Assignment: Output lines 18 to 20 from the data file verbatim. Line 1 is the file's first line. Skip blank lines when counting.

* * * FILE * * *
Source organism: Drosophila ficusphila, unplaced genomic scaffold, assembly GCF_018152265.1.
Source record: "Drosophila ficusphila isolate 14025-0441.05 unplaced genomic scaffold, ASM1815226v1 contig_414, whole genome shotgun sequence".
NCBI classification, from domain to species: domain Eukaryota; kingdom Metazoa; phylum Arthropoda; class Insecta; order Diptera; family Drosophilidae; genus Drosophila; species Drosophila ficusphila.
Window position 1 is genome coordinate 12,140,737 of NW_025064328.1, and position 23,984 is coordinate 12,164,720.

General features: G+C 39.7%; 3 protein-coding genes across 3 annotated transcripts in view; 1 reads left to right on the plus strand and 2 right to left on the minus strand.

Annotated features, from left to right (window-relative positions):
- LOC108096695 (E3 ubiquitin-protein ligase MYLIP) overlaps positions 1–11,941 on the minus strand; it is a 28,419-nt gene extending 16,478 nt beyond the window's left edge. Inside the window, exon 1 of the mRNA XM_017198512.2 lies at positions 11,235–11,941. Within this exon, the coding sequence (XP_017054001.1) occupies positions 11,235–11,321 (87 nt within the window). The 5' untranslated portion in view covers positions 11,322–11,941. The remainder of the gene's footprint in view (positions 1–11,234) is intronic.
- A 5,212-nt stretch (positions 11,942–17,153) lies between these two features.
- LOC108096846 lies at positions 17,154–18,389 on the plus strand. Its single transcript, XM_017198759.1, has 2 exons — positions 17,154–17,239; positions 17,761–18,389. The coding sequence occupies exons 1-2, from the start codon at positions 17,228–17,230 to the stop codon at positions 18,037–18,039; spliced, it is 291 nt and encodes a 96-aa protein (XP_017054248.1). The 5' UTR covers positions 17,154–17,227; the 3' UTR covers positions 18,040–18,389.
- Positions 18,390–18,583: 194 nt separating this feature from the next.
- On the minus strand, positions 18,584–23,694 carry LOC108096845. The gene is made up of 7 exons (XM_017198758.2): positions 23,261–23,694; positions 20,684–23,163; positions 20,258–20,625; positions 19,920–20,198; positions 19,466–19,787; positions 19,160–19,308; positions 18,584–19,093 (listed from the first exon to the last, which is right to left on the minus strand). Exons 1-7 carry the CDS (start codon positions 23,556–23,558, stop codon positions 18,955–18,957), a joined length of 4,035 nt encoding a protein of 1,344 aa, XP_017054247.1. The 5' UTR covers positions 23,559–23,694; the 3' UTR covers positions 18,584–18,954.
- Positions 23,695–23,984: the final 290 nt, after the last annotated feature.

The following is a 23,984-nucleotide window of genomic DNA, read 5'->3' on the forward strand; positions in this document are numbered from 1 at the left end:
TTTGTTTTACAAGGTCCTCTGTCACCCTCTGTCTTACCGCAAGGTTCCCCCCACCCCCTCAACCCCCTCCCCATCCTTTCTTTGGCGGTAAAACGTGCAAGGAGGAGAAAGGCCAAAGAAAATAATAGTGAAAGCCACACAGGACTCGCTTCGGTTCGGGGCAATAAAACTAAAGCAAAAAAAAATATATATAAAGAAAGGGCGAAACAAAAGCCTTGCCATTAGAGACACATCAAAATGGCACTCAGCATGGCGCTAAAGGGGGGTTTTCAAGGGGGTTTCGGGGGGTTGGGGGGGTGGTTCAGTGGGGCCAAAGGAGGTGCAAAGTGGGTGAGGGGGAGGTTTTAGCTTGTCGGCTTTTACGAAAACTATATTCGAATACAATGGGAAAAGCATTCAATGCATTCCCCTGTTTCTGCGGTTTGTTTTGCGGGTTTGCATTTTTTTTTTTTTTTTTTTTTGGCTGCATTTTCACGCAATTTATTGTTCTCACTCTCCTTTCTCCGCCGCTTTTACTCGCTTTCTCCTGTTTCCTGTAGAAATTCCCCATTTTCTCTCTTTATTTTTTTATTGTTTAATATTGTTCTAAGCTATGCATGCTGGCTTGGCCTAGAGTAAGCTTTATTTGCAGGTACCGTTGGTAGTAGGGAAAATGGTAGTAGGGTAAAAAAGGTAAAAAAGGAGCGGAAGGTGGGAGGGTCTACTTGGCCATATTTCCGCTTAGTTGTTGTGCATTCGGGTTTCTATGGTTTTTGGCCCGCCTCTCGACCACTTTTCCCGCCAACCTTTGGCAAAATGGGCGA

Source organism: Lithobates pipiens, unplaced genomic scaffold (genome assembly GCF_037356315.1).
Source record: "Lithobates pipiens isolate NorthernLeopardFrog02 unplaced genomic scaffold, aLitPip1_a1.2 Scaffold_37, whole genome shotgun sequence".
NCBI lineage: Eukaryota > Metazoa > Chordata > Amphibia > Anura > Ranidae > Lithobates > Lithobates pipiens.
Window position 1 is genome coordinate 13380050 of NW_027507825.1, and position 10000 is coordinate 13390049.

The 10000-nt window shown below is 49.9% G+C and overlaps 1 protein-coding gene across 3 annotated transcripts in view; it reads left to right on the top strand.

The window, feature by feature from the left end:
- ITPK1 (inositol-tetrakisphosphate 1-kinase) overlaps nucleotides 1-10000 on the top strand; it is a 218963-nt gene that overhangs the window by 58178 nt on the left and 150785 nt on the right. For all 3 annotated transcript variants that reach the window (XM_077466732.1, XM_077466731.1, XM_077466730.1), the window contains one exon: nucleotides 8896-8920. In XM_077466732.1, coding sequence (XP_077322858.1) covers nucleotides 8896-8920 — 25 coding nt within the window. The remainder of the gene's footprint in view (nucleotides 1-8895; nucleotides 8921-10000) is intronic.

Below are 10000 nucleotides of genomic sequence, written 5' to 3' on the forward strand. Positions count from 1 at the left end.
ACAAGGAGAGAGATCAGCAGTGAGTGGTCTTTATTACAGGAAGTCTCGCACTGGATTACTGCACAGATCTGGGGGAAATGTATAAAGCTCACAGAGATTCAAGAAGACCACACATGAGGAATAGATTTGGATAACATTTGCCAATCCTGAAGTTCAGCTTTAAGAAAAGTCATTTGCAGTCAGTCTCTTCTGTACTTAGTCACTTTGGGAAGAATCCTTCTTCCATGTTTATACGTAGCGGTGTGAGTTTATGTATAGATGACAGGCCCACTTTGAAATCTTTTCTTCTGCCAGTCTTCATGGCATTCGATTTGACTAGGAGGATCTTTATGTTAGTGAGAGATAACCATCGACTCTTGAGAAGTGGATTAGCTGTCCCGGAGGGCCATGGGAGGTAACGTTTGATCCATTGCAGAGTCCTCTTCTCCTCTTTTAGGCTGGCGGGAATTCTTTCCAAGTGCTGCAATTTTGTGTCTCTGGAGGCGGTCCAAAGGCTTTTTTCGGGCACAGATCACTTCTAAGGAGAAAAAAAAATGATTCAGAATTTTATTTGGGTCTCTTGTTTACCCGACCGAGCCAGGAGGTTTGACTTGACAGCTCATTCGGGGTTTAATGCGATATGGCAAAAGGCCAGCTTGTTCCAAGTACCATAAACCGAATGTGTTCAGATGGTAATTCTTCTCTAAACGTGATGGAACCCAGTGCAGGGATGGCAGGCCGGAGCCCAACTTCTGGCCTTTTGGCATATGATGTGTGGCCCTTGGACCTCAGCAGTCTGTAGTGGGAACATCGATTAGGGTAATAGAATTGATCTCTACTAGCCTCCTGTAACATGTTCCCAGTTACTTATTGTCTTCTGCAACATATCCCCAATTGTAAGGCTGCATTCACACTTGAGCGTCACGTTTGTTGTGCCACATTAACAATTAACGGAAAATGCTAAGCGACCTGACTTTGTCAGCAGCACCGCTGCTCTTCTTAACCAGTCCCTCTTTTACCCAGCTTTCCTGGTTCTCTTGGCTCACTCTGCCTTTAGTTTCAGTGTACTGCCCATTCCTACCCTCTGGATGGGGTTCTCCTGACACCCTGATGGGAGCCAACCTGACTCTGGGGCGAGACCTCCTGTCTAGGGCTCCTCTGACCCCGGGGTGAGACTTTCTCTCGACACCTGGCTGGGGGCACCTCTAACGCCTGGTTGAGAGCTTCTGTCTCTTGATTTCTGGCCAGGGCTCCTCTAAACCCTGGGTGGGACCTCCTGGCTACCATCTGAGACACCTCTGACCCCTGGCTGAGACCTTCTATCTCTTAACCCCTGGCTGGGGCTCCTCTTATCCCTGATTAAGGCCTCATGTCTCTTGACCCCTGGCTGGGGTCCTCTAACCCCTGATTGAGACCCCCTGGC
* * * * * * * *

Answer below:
Window position 1 is genome coordinate 13380050 of NW_027507825.1, and position 10000 is coordinate 13390049.

The 10000-nt window shown below is 49.9% G+C and overlaps 1 protein-coding gene across 3 annotated transcripts in view; it reads left to right on the top strand.

The window, feature by feature from the left end: